Public employees speak out on what PERS cuts would mean to them

May 14, 2019

In a public hearing about SB 1049, teachers, firefighters, child welfare workers and other public employees testified about what it means to have a career in public service and the importance of PERS for a secure retirement.

According to research by the Oregon Center for Public Policy, Oregon educators already earn 22% less per week than their private sector peers. Retirement benefits help alleviate this “teacher penalty” that educators pay for their service. Lindsay Ray is a math teacher in Beaverton. She reminded lawmakers that 30% of educators are eligible to retire and that cuts to retirement benefits will make the teaching profession less appealing than it already is.

“I regularly put in 50- and 60-hour weeks to make sure my students have an awesome and fulfilling educational experience in my classroom. I spend my own money on supplies for my classes,” said Ray. “But all that is worth it, because I love being a teacher, and because I know I’ll have a solid retirement to reward my service to my community. Senate Bill 1049 hurts the promise of that retirement and would pressure some of my colleagues into retiring before they need to, robbing our schools of experience, and robbing our students of good teachers.”

Matt Brozovich is a Salem firefighter and Tier 2 PERS member. Under SB 1049, he would lose 12.5% of his PERS Individual Account Program, according to analysis provided to the Joint Ways and Means Committee on Capitol Construction last week.

“The cut to my Individual Account Program would be significant to me and my family,” Brozovich told committee members. “When I was hired, I was promised a secure retirement that was already cut once in 2013, when my pension was reduced. It’s time for lawmakers to stop playing political games with our retirements and protect our retirements.”

Public sector jobs already pay less than similar jobs in the private sector and working conditions are often difficult or dangerous. as Corporal G. Clouser, who works at Two Rivers Correctional Institution in Umatilla traveled to Salem to testify about the impact of SB 1049 on both himself and his workplace.

“Conditions in state prisons are so extreme that corrections officers have the highest PTSD and divorce and death rates of any profession,” Clouser testified. “Without a secure retirement benefit we will be even less able to recruit and retain qualified officers, which will mean increased risk for both staff and inmates.”

Oregon’s child welfare division has made headlines for chronic understaffing over the past two years, with caseloads three times the recommended level and high turnover rates. Reducing compensation through SB 1049 will make a bad situation even worse according to Andrea Kennedy-Smith, who works for the child welfare office in Beaverton.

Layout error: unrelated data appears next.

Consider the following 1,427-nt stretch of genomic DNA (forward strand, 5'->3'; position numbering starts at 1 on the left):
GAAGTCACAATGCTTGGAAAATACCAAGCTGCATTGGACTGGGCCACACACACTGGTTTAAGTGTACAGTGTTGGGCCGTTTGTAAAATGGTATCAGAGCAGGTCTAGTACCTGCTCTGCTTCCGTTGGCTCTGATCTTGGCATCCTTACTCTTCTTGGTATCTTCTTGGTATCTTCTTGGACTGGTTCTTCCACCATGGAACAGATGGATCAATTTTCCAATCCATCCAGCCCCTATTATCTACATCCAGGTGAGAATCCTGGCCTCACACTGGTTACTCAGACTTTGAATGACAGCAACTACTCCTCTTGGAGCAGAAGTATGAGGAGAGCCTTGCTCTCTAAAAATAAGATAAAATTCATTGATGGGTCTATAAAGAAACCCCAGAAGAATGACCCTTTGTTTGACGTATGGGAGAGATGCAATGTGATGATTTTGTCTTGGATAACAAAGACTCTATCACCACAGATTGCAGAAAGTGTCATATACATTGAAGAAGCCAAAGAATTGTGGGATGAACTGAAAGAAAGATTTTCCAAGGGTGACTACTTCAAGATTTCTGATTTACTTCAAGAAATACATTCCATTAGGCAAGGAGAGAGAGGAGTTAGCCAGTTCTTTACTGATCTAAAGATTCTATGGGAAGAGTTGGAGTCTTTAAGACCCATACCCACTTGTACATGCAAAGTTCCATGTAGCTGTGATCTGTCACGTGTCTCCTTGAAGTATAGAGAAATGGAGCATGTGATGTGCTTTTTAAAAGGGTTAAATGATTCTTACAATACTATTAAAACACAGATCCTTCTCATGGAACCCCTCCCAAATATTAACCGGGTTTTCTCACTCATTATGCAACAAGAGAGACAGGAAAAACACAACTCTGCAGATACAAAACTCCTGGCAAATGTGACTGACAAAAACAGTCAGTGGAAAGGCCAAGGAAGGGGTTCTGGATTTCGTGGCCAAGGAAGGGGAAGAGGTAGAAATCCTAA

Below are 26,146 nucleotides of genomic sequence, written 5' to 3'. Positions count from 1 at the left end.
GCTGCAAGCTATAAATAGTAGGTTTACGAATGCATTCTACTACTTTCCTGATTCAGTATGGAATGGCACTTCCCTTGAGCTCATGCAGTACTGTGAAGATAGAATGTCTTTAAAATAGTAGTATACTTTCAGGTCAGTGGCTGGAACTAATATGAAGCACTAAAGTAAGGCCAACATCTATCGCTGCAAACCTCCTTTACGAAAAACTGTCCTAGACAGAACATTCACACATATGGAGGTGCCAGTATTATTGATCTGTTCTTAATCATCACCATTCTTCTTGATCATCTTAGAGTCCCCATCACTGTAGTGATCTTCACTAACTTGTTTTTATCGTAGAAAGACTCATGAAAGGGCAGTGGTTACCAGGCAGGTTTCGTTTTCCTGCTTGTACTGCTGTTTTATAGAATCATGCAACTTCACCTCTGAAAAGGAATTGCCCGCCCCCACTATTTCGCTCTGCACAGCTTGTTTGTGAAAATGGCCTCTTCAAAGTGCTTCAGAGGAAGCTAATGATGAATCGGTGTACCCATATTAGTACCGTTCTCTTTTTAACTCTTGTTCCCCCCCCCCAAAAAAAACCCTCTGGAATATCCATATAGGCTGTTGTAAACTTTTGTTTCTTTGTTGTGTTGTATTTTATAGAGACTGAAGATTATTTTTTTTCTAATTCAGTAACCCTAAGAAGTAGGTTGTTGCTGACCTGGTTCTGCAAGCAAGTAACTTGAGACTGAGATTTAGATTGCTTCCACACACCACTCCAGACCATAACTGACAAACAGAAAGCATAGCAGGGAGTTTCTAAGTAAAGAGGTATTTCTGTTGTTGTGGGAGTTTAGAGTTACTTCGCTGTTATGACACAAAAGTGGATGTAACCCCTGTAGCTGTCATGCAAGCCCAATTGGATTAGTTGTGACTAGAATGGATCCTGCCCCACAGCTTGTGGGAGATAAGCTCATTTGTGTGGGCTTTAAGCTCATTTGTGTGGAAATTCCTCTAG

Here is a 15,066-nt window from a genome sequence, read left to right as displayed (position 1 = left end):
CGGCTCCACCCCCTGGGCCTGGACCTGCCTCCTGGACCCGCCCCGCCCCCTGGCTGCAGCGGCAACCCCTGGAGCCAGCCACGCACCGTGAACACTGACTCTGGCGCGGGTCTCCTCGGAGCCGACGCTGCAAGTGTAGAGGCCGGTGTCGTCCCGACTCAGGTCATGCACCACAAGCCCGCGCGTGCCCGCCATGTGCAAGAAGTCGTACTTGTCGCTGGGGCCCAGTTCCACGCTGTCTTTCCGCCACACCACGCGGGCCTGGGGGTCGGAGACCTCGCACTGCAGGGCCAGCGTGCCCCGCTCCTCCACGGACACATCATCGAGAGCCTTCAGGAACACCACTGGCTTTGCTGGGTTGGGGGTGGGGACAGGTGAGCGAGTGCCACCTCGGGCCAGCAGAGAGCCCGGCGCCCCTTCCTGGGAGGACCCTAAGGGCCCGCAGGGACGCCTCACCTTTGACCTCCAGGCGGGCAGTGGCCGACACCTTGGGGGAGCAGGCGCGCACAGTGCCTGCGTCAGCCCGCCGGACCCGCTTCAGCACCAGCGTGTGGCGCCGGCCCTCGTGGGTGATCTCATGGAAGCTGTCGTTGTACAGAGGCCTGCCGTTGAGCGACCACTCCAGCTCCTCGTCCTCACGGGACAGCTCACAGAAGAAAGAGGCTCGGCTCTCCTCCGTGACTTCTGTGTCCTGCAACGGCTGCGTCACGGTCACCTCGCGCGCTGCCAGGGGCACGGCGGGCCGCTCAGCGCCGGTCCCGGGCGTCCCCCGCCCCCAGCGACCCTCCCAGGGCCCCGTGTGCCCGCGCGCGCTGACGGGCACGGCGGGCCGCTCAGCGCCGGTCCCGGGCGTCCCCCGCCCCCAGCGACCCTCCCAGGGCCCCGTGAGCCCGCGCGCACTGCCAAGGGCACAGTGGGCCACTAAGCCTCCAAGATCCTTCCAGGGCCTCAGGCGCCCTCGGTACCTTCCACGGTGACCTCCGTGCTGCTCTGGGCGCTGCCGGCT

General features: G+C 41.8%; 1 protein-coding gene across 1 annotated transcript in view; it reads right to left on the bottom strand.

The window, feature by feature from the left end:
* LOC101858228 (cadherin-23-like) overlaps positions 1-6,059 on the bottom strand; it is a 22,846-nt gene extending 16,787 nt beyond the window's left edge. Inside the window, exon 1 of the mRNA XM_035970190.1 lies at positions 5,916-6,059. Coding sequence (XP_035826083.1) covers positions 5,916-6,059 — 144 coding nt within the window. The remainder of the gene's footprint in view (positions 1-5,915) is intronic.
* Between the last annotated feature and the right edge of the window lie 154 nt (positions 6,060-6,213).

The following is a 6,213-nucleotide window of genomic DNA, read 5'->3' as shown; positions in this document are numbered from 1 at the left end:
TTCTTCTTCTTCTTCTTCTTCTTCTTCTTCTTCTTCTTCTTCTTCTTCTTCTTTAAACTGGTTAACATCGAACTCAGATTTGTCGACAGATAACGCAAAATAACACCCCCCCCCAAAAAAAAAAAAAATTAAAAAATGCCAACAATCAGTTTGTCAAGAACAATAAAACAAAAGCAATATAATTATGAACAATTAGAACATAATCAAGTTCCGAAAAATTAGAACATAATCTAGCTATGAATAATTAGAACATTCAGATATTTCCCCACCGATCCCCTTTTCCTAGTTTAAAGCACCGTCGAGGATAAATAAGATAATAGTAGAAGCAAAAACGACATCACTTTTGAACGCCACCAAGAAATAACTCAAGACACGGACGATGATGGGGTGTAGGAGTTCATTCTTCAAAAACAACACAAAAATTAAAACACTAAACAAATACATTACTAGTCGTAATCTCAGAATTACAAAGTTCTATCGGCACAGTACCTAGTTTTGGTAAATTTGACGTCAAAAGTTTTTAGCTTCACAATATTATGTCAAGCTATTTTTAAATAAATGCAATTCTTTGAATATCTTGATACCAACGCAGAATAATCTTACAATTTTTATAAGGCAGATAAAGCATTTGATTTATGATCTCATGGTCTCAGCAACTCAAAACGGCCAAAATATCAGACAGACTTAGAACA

“People who do child welfare work understand that we are never going to get rich, but we do the work because we care about serving our communities and we have traded lower salaries in exchange for a secure retirement. We have kept our end of the deal. State lawmakers should do the same,” she said in submitted testimony.

SB 1049 reduces retirement benefits by cutting PERS member’s Individual Account Program (IAP), a significant portion of the PERS benefit. According to PERS, SB 1049 would cut the IAP as follows:

  • Tier 1 employees would see a 7.8% reduction.
  • Tier 2 employees would see a 12.5% reduction.
  • OPSRP employees would see a 7.1% reduction.

SB 1049 also cuts in half the assumed interest rate for the PERS money match program, even though those benefits have already been earned. Should SB 1049 pass, the state will be facing another long and expensive legal battle because the Supreme Court has already ruled that the state cannot cut benefits already earned.

After several of the benefits cuts passed in 2003 and 2013 were found illegal, PERS members sued and the state had to return more than $7 billion.


About the Keep Oregon’s Promise Coalition

The Coalition is made up of the people who teach our children, protect our life and property, repair our roads and bridges, and keep our communities healthy and safe. Members include:

Oregon Education Association, SEIU Local 503, Oregon State Firefighters Council, Oregon Nurses Association, Oregon AFSCME, American Federation of Teachers, Oregon School Employees Association, Teamsters Local 223, District Council of Trade Unions, Association of Engineering Employees, American Association of University Professors, Oregon State Police Officers Association, Association of Oregon Corrections Employees, Portland Police Association, Oregon PERS Retirees, Inc., Professional and Technical Employees Local 17